Michael Mallin

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Michael Thomas Christopher Mallin
Born (1874-12-01)1 December 1874
Ward's Hill, The Liberties, Dublin, Ireland[1]
Died 8 May 1916(1916-05-08) (aged 41)
Kilmainham Gaol, Dublin, Ireland
Allegiance Irish Citizen Army
Years of service 1913–1916
Rank Commandant
Second in Command of Irish Citizen Army
Commands held St Stephen's Green Garrison, Easter Week, 1916
Battles/wars Easter Rising, Tirah Campaign

Michael Thomas Christopher Mallin[1] (Irish: Micheál Ó Mealláin; 1 December 1874 – 8 May 1916) was an Irish rebel and socialist who took an active role in the 1916 Easter Rising. He was a silk weaver and co-founder with Francis Sheehy-Skeffington of the Irish Socialist Party, was second in command of the Irish Citizen Army under James Connolly in the Easter Rising of 1916 and commanded the garrison at St. Stephen's Green in Dublin, with Kit Poole as his second in command.[2]

Background[edit]

Mallin was born in Dublin, the eldest of nine children of John Mallin, a carpenter and his wife Sarah née Dowling. The family lived in a tenement in the Liberties neighbourhood. He received his early education at the National School at Denmark Street. When he was 15 he visited his uncle James Dowling, who was a member of the British Army as a pay sergeant, and was persuaded to enlist in the army as a drummer.[3] His mother Sarah Dowling witnessed the murder of the Manchester Martyrs.[4] According to Mallin's brother Tom Mallin's father was a "strong nationalist and he and Michael had many a political argument.[5]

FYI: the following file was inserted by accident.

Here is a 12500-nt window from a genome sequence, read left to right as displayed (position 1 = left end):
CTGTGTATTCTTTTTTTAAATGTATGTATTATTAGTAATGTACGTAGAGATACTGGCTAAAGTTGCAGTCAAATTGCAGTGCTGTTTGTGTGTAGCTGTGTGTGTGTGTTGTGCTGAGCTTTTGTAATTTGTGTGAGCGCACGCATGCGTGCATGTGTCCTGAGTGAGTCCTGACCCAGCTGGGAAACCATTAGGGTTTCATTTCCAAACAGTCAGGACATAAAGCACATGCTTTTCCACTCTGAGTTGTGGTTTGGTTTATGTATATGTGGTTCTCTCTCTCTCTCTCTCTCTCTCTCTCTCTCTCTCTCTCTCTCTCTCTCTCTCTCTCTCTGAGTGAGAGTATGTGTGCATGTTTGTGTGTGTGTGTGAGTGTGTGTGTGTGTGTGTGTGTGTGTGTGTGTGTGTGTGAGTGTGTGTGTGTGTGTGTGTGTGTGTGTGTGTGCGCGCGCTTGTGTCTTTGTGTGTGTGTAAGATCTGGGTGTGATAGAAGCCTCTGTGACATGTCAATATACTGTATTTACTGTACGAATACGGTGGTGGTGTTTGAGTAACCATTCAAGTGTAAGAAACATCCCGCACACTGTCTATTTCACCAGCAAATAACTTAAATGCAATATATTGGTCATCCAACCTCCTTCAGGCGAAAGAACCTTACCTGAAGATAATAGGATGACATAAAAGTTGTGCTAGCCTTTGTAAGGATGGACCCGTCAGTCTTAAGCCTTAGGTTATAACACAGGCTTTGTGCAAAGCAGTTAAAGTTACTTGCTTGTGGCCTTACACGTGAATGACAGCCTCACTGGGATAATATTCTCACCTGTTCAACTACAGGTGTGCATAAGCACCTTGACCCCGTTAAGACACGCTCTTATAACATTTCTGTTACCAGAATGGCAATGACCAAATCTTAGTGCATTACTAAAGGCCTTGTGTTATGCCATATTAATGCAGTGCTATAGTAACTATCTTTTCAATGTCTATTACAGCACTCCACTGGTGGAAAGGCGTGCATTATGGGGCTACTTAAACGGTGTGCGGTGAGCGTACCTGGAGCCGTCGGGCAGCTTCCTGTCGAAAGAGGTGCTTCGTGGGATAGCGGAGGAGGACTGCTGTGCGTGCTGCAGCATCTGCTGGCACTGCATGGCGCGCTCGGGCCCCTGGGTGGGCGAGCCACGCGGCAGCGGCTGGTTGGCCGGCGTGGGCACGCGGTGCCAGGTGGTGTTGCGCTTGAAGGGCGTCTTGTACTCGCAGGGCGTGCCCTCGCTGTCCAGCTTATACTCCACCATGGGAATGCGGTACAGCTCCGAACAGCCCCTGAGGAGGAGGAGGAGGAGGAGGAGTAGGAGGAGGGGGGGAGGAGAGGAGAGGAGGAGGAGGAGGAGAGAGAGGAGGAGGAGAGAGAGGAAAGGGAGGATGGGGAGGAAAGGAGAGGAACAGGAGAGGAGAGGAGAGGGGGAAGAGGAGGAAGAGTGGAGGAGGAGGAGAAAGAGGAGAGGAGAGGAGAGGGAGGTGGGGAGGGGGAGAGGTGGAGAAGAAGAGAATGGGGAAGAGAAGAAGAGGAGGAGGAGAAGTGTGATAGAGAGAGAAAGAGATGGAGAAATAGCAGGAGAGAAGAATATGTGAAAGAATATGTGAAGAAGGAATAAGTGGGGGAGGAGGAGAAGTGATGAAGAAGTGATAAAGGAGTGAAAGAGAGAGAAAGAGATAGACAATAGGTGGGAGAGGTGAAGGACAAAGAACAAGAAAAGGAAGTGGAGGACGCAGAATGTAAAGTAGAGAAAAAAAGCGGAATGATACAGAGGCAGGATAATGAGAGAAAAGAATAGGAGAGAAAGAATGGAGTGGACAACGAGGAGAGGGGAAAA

Army career[edit]

Mallin enrolled as a member of the 21st Royal Scots Fusiliers on 21 October 1889. During the early years of his service he was stationed in Great Britain and Ireland. In 1896 his regiment was sent to India where he served out the remainder of his almost fourteen-year career and took part in the Tirah Campaign. It was during Mallin's time in India that he became radicalised. In 1897, when asked to donate to the memorial fund for Queen Victoria's jubilee year he refused because 'he could not subscribe as the English monarch had taken an oath to uphold the Protestant faith'.[3] Mallin's brother, Thomas suggested that incidents like the above kept him from being promoted any higher than a drummer. He was awarded the India Medal of 1895 with the Punjab Frontier and Tirah clasps 1897-98.[citation needed]

Post army life[edit]